Computer Crime Research Center


Cybercrime gangs

Date: June 04, 2007

With sustained eight percent growth per year, India is destined to become the world’s second largest economy by 2050. Goldman Sachs’ well-known BRICs report originally predicted India to become number three, after China and the US, but the country’s rapid growth acceleration led Sachs to revise it estimates, placing India above the US by 2050.

That’s the good news. The bad news is, as India becomes more of a global powerhouse, it also becomes more of a target to cyber thieves, hackers and organized Internet gangs.

The Indian Computer Emergency Response Team (CERT-IN) reported that the number of defaced websites in India has gone up dramatically. Both government and corporate website defacements are on the increase, with 430 websites being hit during December 2006 alone. About 25 percent of these attacks were from the LORD defacer group, a Turkish group that defaces websites and leaves messages on the defaced site. Groups like this seek not only to praise themselves, but also to disseminate political or religious messages. It has become such a major problem that the Ministry of Home Affairs declared in December that all ministries and departments should host their sites only on central government and state government-owned servers.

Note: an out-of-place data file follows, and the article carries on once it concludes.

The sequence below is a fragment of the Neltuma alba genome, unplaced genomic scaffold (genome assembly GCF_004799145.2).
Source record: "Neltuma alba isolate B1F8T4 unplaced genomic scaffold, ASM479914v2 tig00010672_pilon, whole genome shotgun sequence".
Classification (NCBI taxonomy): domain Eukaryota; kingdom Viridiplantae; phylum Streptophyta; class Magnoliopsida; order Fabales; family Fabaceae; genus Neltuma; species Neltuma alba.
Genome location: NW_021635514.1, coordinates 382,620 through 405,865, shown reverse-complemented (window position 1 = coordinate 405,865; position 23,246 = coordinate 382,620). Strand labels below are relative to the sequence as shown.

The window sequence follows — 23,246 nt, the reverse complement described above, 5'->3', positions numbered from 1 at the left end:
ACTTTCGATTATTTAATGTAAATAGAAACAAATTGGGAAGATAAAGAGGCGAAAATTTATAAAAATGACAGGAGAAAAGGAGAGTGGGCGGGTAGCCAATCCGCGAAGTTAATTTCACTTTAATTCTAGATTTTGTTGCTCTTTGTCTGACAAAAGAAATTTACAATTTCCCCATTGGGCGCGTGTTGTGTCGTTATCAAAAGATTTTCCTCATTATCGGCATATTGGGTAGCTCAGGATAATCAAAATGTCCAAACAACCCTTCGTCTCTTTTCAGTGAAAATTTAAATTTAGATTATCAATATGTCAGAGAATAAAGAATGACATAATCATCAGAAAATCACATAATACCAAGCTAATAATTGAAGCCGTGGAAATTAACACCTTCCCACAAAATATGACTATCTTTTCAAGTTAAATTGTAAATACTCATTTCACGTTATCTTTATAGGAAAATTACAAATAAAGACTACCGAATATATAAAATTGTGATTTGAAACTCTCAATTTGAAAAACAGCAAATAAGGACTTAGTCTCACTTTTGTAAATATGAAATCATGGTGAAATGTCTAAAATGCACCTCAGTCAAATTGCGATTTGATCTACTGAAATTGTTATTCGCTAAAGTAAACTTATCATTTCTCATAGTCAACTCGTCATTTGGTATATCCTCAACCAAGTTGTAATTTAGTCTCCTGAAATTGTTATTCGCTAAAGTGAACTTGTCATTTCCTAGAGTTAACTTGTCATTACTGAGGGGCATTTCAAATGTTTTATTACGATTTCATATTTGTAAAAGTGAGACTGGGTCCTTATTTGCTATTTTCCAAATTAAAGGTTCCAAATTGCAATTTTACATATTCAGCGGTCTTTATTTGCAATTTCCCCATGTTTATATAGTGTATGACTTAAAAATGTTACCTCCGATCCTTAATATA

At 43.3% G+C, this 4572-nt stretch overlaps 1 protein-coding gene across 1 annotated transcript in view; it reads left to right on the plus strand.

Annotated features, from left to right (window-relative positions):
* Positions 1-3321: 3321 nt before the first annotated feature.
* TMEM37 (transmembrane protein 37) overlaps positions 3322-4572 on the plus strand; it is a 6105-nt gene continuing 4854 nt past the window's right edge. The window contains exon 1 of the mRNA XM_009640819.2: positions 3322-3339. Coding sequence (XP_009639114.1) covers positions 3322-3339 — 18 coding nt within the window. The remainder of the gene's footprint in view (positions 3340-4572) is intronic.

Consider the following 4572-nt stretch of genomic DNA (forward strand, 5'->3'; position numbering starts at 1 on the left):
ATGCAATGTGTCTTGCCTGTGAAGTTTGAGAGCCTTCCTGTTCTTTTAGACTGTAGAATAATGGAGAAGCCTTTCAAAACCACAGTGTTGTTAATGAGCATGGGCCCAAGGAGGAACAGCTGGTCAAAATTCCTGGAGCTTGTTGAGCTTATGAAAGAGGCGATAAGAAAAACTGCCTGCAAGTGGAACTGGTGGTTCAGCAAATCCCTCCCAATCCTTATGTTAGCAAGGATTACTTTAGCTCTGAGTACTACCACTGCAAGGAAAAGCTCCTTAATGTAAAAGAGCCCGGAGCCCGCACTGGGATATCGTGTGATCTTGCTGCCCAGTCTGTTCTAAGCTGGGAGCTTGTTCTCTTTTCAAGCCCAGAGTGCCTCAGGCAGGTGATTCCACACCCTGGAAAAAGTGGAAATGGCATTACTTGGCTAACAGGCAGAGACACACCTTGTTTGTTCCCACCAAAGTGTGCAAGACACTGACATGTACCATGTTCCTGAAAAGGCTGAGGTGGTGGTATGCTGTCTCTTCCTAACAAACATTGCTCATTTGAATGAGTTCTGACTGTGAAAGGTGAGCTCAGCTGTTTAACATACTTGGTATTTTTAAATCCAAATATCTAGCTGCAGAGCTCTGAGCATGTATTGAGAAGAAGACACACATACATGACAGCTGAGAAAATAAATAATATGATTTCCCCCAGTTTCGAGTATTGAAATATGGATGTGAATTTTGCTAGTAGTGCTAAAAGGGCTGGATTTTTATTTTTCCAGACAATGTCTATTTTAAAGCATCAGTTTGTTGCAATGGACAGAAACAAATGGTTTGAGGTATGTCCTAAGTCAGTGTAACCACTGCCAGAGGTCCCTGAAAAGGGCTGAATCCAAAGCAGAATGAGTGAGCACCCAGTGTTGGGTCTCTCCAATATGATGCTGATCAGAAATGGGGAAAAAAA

These are simple attacks that can be easily prevented, and bringing hosting in-house is a good first step. With direct control over the web environment, organizations can impose a stricter access policy and a firewall based on unified threat management (UTM) technology, and IT security officers can keep close tabs on what’s going on in the network. But while defacements are a problem for Indian websites, it would be a grievous mistake to think that they represent the biggest or most dangerous problem. The notorious Nyxem virus for example, although actual damages were minimal, found the highest level of infection in India. Outside of defacements, other cyber intrusions in India consisted of phishing, unauthorized scanning, and virus/worm attacks, with CERT-IN’s December totals showing 67 percent being attributed to phishing, 22 percent to unauthorized scanning and 11 percent to virus/worm attacks.

In fact, the greatest cybercrime problem worldwide is not common hacking or defacements, despite the embarrassment they may bring, but attacks that are economically-based. Cybercrime has become a big business. Today, most hackers have no political axe to grind, they do not seek glory from the hacker community, and they have neither religious agenda nor extremist philosophy. They are in it for the money.